The Council of the European Union has prepared a proposal that obliges operators of communication applications such as WhatsApp to provide intelligence services with access to encrypted communication. The measure should help to prevent terrorist attacks such as the ones in Vienna and France. The United States and Great Britain plan similar steps, according to Czech news portal Idnes.cz.
WhatsApp, Signal, and other mobile communication applications use the so-called end-to-end-E2E technique to ensure user privacy. That way, a message sent from a single device can be only decrypted using the platform-specific encryption key by the end-user receiving the message.
According to the Austrian radio station FM4, the Council of the European Union has prepared a proposal according to which operators of mobile communication platforms should create additional master keys that would allow European intelligence services to break encrypted communication in justified cases. The information is based on a leaked internal document sent by Germany, which currently holds the helm of the EU presidency, to delegations to Council member states.
Competent authorities must have access to data “in full respect of fundamental rights and the data protection regime” and in “maintaining cybersecurity”, according to the Associated Press in a document that is also available. “Technical solutions for gaining access to encrypted data must comply with the principles of legality, transparency, necessity, and proportionality”.
The proposal can also be seen as another step against terrorism that French President Emmanuel Macron wants to discuss with Austrian Chancellor Sebastian Kurz during a video conference scheduled for this week. The two countries are now working closely together on counter-terrorism measures. Macron is pushing for tighter action against Islamist radicalism in the wake of jihadist attacks in France.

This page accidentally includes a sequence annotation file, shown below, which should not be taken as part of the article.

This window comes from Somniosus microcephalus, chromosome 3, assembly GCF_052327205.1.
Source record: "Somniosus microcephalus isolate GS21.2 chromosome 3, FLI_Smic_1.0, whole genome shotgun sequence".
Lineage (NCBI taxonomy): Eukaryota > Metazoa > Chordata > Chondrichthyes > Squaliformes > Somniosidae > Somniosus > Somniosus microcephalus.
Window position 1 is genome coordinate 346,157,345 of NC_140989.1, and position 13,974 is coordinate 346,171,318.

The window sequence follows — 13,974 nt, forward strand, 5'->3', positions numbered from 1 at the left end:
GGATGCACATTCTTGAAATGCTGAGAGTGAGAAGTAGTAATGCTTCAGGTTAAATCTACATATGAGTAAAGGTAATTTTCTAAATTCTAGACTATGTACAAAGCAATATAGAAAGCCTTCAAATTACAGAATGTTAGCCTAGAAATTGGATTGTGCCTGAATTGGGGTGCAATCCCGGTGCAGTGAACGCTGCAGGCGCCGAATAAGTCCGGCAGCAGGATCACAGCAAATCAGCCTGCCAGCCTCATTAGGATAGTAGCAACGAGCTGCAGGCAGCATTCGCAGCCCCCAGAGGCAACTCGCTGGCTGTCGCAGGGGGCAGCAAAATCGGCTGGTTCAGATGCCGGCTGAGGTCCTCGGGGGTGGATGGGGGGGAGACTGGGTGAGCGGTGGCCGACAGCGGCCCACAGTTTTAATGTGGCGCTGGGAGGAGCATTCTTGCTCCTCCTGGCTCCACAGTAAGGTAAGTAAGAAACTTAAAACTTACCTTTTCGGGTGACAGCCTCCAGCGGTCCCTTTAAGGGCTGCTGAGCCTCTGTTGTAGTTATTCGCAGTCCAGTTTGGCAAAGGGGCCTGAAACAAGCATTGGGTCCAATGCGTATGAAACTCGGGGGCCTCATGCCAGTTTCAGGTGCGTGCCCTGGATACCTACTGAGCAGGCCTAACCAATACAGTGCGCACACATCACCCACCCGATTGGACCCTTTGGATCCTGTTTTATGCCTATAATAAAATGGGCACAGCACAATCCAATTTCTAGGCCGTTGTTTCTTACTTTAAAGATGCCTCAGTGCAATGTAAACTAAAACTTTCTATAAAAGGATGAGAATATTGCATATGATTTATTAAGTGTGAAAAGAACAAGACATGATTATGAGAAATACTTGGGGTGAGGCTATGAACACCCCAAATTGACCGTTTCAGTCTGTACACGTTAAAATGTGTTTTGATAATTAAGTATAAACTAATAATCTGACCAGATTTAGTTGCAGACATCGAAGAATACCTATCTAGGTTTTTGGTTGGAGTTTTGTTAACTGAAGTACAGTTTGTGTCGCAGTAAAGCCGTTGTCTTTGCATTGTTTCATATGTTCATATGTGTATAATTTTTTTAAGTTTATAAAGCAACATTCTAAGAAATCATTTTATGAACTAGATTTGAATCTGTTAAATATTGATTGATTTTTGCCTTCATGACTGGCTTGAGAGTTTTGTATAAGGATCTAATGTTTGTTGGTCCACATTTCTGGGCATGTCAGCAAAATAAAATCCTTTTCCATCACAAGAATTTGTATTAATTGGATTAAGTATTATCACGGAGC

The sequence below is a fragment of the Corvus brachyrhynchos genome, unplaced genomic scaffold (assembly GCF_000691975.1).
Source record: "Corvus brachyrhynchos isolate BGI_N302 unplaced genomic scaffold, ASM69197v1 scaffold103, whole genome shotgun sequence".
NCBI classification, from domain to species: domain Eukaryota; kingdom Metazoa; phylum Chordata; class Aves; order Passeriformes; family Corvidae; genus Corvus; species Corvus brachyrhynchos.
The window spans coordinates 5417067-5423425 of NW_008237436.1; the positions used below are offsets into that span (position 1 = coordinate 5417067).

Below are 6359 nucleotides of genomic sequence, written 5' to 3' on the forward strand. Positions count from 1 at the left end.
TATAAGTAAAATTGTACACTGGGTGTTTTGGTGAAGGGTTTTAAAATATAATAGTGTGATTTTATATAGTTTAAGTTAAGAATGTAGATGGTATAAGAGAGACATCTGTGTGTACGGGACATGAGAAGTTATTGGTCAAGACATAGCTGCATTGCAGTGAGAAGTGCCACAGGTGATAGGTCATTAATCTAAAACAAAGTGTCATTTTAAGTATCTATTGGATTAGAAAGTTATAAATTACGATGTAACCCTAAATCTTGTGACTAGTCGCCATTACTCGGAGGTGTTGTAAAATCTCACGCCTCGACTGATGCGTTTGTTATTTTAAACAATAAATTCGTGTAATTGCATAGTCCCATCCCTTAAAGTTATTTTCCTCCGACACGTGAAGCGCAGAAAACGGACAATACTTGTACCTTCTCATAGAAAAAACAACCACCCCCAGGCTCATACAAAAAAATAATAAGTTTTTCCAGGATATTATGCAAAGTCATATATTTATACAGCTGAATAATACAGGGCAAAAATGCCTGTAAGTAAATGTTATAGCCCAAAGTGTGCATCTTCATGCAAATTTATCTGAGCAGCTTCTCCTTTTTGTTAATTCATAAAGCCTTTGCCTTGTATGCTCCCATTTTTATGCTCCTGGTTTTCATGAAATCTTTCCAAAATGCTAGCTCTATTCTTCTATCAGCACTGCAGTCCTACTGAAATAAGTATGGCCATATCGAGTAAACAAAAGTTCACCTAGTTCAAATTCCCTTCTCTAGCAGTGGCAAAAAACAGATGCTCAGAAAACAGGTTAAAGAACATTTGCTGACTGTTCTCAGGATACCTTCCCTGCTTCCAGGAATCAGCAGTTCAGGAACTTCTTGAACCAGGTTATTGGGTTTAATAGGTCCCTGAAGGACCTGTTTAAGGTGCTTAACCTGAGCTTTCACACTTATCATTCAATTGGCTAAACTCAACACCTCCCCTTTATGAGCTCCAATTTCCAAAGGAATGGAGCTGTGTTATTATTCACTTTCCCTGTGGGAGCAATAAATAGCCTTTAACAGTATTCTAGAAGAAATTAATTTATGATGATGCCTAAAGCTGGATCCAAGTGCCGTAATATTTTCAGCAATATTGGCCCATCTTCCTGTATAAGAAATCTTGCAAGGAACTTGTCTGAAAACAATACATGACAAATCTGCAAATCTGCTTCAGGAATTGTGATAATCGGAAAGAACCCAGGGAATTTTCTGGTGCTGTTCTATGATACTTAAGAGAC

Some German politicians opposed the proposal, according to the AP agency. Bundestag member Anke Domscheit-Berg of the Left has accused European governments of using fears of recent extremist attacks to put in place risky, unacceptable, and dangerous surveillance measures.
According to Patrick Breyer, a representative of the German Pirate Party in the European Parliament, allowing governments to enter encrypted communications “can open the back door for hackers, foreign intelligence, and the like.”
The requirement for “backdoors” in encrypted communication applications has previously been proposed by members of the “Five Eyes” intelligence alliance. Representatives of Australia, Canada, New Zealand, the United Kingdom, and the United States have warned technology giants that encryption technology is a barrier for security forces.
“We urge the technology industry to address our serious concerns about using encryption in such a way that it completely excludes any legal access to content,” the US Department of Justice said last month. India and Japan, which are not members of the Five Eyes, also signed the proposal.
Five Eyes also justify the requirement for access to private communication by protecting “highly vulnerable members of our communication, such as sexually abused children.” The European Commissioner for Home Affairs, Ylva Johansson, argued similarly, setting up a special group to come up with technical solutions to “detect and report encrypted child sexual abuse material”.
Title image: FILE – In this Nov. 15, 2018, file photo the icons of Facebook and WhatsApp are pictured on an iPhone in Gelsenkirchen, Germany. Facebook has sued the Israeli hacker-for-hire company NSO Group for allegedly targeting some 1,400 users of its encrypted messaging service WhatsApp with highly sophisticated spyware. The lawsuit was filed Tuesday, Oct. 29, 2019. (AP Photo/Martin Meissner, File)